— Essays of Robert Louis Stevenson • Robert Louis Stevenson

... sailed from Nantucket fifty whalers, while only ten sailed from New Bedford. But the New Bedford fleet increased rapidly year by year, reaching the climax in 1852, when two hundred and seventy-eight sailed. From that date there has been an almost uninterrupted decline in the whaling industry. Nantucket's decline began many years earlier. In 1860 she had only very few vessels left, and in 1872 her last whaler, the bark "Oak," was sold. In 1835 whaling was at its height, the whole ...
— The New England Magazine, Volume 1, No. 5, Bay State Monthly, Volume 4, No. 5, May, 1886 • Various

... given to brooding on my age. It is only by checking the years on my fingers that I am able to reckon the time of my birth. In the election booth, under a hard eye, I fumble the years and invite suspicion. Eighteen hundred and seventy-eight, I think it was. But even this salient fact—this milepost on my eternity—I remember most quickly by the recollection of a jack-knife acquired on my tenth birthday. By way of celebration on that day, having selected the longest blade, I cut the date—1888—in the kitchen woodwork with ...
— Chimney-Pot Papers • Charles S. Brooks

... North star of freedom. And there was humanity in those mothers who clasped their babes to their breast and fled before the bloodhounds that they might escape the enslavers of men. There was manhood in those one hundred and seventy-eight thousand Negro soldiers who seized their muskets and went to the front and fought for us, and with us, in those dark days of 1864, when the draft was failing and when volunteering had failed, that there ...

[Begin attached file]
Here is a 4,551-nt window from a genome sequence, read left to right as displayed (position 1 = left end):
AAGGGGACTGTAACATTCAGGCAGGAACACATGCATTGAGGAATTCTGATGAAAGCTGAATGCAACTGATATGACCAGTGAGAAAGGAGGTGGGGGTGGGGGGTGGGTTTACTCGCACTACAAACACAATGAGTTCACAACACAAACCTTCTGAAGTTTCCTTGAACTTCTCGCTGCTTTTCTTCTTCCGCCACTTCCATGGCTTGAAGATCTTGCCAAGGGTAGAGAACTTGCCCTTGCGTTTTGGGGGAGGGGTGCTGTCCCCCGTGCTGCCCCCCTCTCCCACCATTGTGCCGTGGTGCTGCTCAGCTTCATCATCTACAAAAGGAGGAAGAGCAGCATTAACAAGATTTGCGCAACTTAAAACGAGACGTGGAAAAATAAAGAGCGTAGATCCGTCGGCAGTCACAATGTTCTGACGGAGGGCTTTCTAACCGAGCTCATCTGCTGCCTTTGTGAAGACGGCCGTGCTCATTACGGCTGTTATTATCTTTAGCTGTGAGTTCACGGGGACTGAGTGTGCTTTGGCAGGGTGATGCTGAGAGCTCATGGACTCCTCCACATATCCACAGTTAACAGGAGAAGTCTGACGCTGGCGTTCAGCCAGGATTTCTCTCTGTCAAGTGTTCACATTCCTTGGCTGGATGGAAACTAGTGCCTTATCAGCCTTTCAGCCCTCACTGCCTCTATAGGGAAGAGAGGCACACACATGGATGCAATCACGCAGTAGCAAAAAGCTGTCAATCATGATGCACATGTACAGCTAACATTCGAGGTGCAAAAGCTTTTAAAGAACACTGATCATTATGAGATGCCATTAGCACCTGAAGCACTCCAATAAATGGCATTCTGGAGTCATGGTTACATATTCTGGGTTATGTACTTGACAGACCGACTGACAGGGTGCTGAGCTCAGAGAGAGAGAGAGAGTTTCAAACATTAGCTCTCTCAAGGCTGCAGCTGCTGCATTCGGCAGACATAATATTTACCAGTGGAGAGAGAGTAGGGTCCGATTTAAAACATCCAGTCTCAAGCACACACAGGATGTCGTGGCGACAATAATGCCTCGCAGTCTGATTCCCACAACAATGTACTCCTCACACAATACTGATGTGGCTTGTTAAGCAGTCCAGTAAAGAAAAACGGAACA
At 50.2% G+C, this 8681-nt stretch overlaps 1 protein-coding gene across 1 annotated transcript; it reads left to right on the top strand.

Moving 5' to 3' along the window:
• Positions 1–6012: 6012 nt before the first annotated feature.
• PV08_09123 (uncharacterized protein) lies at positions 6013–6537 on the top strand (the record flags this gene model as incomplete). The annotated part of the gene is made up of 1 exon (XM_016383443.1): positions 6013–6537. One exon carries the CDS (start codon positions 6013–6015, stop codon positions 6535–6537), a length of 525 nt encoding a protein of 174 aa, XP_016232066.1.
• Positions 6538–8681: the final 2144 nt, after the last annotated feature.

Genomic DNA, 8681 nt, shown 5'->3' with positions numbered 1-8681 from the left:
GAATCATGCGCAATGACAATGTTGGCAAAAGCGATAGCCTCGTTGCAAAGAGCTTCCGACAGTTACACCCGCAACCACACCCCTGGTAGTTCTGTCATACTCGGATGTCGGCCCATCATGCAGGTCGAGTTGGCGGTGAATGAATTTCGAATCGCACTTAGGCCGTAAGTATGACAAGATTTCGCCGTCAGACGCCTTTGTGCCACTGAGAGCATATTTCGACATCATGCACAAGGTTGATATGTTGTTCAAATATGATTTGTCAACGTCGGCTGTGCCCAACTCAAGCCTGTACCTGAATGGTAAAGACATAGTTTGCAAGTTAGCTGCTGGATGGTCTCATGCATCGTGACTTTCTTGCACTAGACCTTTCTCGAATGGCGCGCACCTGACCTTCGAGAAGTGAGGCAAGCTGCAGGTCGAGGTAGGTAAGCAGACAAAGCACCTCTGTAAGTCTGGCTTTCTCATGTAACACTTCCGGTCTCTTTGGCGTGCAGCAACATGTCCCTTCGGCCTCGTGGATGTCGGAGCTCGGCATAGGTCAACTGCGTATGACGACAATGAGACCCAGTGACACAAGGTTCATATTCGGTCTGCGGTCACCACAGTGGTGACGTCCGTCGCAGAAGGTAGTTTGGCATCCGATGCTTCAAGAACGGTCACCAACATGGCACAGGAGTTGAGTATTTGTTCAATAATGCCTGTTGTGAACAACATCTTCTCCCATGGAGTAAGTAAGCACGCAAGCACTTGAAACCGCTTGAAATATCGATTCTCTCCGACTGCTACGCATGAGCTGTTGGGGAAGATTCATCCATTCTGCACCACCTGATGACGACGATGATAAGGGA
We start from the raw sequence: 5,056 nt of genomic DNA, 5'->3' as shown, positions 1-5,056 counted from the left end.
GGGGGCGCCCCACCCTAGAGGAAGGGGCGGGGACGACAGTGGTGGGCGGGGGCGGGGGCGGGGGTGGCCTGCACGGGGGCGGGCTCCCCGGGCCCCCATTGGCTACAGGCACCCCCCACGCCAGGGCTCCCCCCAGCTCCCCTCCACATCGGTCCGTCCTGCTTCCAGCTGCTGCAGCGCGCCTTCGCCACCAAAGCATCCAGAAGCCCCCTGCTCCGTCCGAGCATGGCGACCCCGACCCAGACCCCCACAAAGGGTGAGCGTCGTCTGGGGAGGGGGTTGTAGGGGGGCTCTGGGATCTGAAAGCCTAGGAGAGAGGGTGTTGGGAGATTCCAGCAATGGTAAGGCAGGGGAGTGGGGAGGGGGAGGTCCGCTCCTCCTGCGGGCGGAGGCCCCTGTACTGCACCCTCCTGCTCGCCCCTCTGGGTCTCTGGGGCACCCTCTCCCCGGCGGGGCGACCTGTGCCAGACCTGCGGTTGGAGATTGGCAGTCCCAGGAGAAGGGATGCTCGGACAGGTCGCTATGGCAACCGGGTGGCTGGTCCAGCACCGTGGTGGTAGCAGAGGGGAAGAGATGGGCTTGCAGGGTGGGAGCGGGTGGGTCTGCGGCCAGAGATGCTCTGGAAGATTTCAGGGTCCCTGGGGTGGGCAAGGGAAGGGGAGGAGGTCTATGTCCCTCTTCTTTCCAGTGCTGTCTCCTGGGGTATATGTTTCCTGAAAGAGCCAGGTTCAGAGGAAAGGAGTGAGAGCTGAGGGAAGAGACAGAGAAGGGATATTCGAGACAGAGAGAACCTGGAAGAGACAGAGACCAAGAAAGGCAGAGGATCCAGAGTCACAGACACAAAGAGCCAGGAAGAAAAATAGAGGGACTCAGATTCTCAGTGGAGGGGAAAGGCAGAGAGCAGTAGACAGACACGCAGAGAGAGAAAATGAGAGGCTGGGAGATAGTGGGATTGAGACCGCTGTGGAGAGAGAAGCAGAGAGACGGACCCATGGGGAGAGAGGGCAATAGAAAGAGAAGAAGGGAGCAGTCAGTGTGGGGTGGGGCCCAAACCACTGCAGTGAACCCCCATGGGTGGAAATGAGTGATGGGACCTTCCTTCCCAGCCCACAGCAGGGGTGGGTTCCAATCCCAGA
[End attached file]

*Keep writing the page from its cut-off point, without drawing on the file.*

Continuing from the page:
— American Missionary, Volume 44, No. 1, January, 1890 • Various

... gave Moore, who is gone to Rome, my Life in MS., in seventy-eight folio sheets, brought down to 1816. But this I put into his hands for his care, as he has some other MSS. of mine—a Journal kept in 1814, &c. Neither are for publication during my life; but ...
— Life of Lord Byron, Vol. IV - With His Letters and Journals • Thomas Moore

... image of Sir Hans Sloane in its centre is but the mummy of a statue. Yet in the Physic Garden there are trees struggling still which Philip Miller planted; and I can readily believe, that, when the old man, at seventy-eight, (through some quarrel with the Apothecaries,) took his last walk to the river-bank, he did it with a sinking at the heart which kept by ...
— The Atlantic Monthly, Vol. 13, No. 79, May, 1864 • Various

... tissue of glamour cast over them by a name. To her also Trelawny's purse was open; but long before the quarrel over "Queen Mab" his generous spirit had begun to groan under her prim banality, and to express itself in ungenerous backbitings. His final estimate he imparted to Claire when he was seventy-eight years old, and it remains for those who ...
— Pot-Boilers • Clive Bell

... that concerned the embassy, the unaffected manner in which he received and entertained us at Tien-sing; the kindness and condescension with which he gave his orders to the inferior officers and to his domestics, placed him in a very amiable point of view. He was a very fine old man of seventy-eight years of age, of low stature, with small sparkling eyes, a benign aspect, a long silver beard, and the whole of his appearance calm, venerable, and dignified. The manners of Sun-ta-gin, a relation of the Emperor and one of ...
— Travels in China, Containing Descriptions, Observations, and Comparisons, Made and Collected in the Course of a Short Residence at the Imperial Palace of Yuen-Min-Yuen, and on a Subsequent Journey thr • John Barrow